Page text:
Google’s Cookie Trick in Safari Stirs Debateby Brian X. Chen, bits.blogs.nytimes.com
February 17th 2012
Researchers have discovered that Google deliberately bypassed the privacy settings in Safari, the Web browser on the iPhone and other Apple devices, so it could customize Web ads. The crux of the story, as reported by The Wall Street Journal in an article that is stirring much discussion online: By exploiting a loophole in the Safari browser, Google was able to install “cookies” that could let it track browsing activity.
Cookies are small files that Web sites can place on a hard drive or mobile device to do things like identify returning visitors. By default, Apple’s Safari browser blocks cookies from sites that a user has not actually visited — typically advertising networks that want to be able to follow people across multiple sites. Other browsers are not typically set up that way.
Google’s loophole involved tricking the Safari browser into allowing it to install cookies to serve ads with a tie-in to its Google Plus social network — adding a +1 button to ads for users to click if they approved of them. Because of another quirk in Safari, this opened the door for additional Google cookies to be installed, potentially allowing wider tracking of users, according to the article.
Google says that The Journal mischaracterized what it was doing. The search company said that it used “known Safari functionality” to provide features for people who were signed into Google services. Enabling the installation of additional cookies was unintentional, it said, so the company has started removing these cookies from Safari browsers.
“We didn’t anticipate that this would happen,” said Rachel Whetstone, senior vice president of communications and public policy for Google, in a statement. “It’s important to stress that, just as on other browsers, these advertising cookies do not collect personal information.”
The news has drawn mixed reactions around the Web.
John Battelle, who has written a book about Google and is chief executive of Federated Media, a Web advertising company that The New York Times Company is an investor in, said in a blog post that he was skeptical about whether Google was truly violating people’s privacy. He said that allowing installation of cookies was standard practice in the Internet industry and “the backbone of the entire Web advertising ecosystem,” so even though Apple’s browser blocks them by default, it’s debatable whether Google’s installation of cookies is an invasion of privacy. And he said Apple might be preventing this activity for its own competitive purposes:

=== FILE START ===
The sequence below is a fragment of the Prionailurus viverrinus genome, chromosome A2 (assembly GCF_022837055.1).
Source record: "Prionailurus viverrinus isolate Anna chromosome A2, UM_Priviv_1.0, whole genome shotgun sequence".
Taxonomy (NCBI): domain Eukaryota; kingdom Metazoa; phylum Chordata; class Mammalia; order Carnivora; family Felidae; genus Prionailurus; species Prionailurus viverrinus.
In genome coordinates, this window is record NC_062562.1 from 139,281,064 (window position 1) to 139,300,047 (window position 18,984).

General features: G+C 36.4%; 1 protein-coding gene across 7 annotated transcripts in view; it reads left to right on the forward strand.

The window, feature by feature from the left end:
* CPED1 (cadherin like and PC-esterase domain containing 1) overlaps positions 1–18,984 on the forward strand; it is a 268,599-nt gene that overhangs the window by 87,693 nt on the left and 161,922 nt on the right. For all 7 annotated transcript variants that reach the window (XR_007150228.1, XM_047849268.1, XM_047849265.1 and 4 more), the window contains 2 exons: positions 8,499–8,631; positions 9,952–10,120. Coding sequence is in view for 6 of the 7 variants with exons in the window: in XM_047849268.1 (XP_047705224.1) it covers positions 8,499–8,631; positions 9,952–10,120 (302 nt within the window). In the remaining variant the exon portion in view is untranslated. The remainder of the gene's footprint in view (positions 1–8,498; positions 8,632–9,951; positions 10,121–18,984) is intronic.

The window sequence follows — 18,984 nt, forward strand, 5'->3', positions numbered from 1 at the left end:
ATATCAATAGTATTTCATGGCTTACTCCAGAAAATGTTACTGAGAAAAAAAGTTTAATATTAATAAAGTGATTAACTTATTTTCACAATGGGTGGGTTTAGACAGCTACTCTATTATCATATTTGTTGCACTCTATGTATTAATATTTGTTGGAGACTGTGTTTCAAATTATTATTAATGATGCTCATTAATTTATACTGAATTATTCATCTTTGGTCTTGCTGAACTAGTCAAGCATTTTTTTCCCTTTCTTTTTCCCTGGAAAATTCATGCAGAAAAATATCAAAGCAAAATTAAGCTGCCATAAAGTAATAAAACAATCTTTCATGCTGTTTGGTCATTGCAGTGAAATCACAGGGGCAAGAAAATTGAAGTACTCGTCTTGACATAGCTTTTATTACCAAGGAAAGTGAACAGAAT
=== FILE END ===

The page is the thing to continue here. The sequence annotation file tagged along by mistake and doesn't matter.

Why do you think Apple has made it impossible for advertising-driven companies like Google to execute what are industry standard practices on the open Web (dropping cookies and tracking behavior so as to provide relevant services and advertising)? Do you think it’s because Apple cares deeply about your privacy? Really? Or perhaps it’s because Apple considers anyone using iOS, even if they’re browsing the Web, as “Apple’s customer,” and wants to throttle potential competitors, insuring that it’s impossible to access to “Apple’s” audiences using iOS in any sophisticated fashion?
The advocacy group Consumer Watchdog has asked the Federal Trade Commission to investigate whether Google violated a previous agreement with the agency, which required Google to be up front about privacy matters. It says Google manipulated Safari users into believing they could permanently opt out of targeted advertising, when in reality they couldn’t.
Google falsely told Safari users that they could control the collection of data by ensuring that third-party cookies were blocked, when in fact Google was circumventing the preference and setting tracking cookies.
Microsoft took this opportunity to criticize Google and promote its Web browser, Internet Explorer, saying: “If you find this type of behavior alarming and want to protect your confidential information and privacy while you’re online, there are alternatives for you. Windows Internet Explorer is the browser that respects your privacy.”
Federal lawmakers, too, want answers. Congressmen Edward J. Markey, Democrat of Massachusetts; Joe Barton, Republican of Texas; and Cliff Sterns, Republican of Florida, sent a letter to the F.T.C. on the issue.
“Google’s practices could have a wide sweeping impact because Safari is a major Web browser used by millions of Americans,” they said in their letter. “As members of the Congressional Bi-Partisan Privacy Caucus, we are interested in any actions the F.T.C. has taken or plans to take to investigate whether Google has violated the terms of its consent agreement.”
The Electronic Frontier Foundation said this incident could serve as a wake-up call for Google.
It’s time for Google to acknowledge that it can do a better job of respecting the privacy of Web users. One way that Google can prove itself as a good actor in the online privacy debate is by providing meaningful ways for users to limit what data Google collects about them.
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